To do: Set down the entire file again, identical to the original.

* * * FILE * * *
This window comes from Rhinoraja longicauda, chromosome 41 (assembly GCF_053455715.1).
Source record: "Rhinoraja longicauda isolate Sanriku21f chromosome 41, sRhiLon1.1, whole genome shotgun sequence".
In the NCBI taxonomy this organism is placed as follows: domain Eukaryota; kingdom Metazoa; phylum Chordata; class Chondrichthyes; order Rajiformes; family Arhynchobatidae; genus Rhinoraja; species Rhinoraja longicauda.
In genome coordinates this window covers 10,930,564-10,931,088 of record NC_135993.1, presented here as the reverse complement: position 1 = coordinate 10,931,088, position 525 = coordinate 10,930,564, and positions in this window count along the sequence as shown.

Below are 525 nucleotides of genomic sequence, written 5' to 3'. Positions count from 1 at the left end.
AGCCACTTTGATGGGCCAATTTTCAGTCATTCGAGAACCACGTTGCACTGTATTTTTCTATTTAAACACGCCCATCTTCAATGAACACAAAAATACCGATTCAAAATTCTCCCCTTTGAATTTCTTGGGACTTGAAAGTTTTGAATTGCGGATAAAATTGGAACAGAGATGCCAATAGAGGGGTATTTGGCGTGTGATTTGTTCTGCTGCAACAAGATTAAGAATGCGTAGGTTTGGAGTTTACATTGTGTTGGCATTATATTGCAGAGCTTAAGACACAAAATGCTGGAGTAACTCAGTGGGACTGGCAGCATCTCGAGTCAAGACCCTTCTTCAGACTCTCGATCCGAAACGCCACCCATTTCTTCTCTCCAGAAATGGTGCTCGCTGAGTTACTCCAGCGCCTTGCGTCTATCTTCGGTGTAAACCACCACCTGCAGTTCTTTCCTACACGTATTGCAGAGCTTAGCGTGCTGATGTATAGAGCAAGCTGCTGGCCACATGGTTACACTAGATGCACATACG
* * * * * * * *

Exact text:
This window comes from Rhinoraja longicauda, chromosome 41 (assembly GCF_053455715.1).
Source record: "Rhinoraja longicauda isolate Sanriku21f chromosome 41, sRhiLon1.1, whole genome shotgun sequence".
In the NCBI taxonomy this organism is placed as follows: domain Eukaryota; kingdom Metazoa; phylum Chordata; class Chondrichthyes; order Rajiformes; family Arhynchobatidae; genus Rhinoraja; species Rhinoraja longicauda.
In genome coordinates this window covers 10,930,564-10,931,088 of record NC_135993.1, presented here as the reverse complement: position 1 = coordinate 10,931,088, position 525 = coordinate 10,930,564, and positions in this window count along the sequence as shown.

Below are 525 nucleotides of genomic sequence, written 5' to 3'. Positions count from 1 at the left end.
AGCCACTTTGATGGGCCAATTTTCAGTCATTCGAGAACCACGTTGCACTGTATTTTTCTATTTAAACACGCCCATCTTCAATGAACACAAAAATACCGATTCAAAATTCTCCCCTTTGAATTTCTTGGGACTTGAAAGTTTTGAATTGCGGATAAAATTGGAACAGAGATGCCAATAGAGGGGTATTTGGCGTGTGATTTGTTCTGCTGCAACAAGATTAAGAATGCGTAGGTTTGGAGTTTACATTGTGTTGGCATTATATTGCAGAGCTTAAGACACAAAATGCTGGAGTAACTCAGTGGGACTGGCAGCATCTCGAGTCAAGACCCTTCTTCAGACTCTCGATCCGAAACGCCACCCATTTCTTCTCTCCAGAAATGGTGCTCGCTGAGTTACTCCAGCGCCTTGCGTCTATCTTCGGTGTAAACCACCACCTGCAGTTCTTTCCTACACGTATTGCAGAGCTTAGCGTGCTGATGTATAGAGCAAGCTGCTGGCCACATGGTTACACTAGATGCACATACG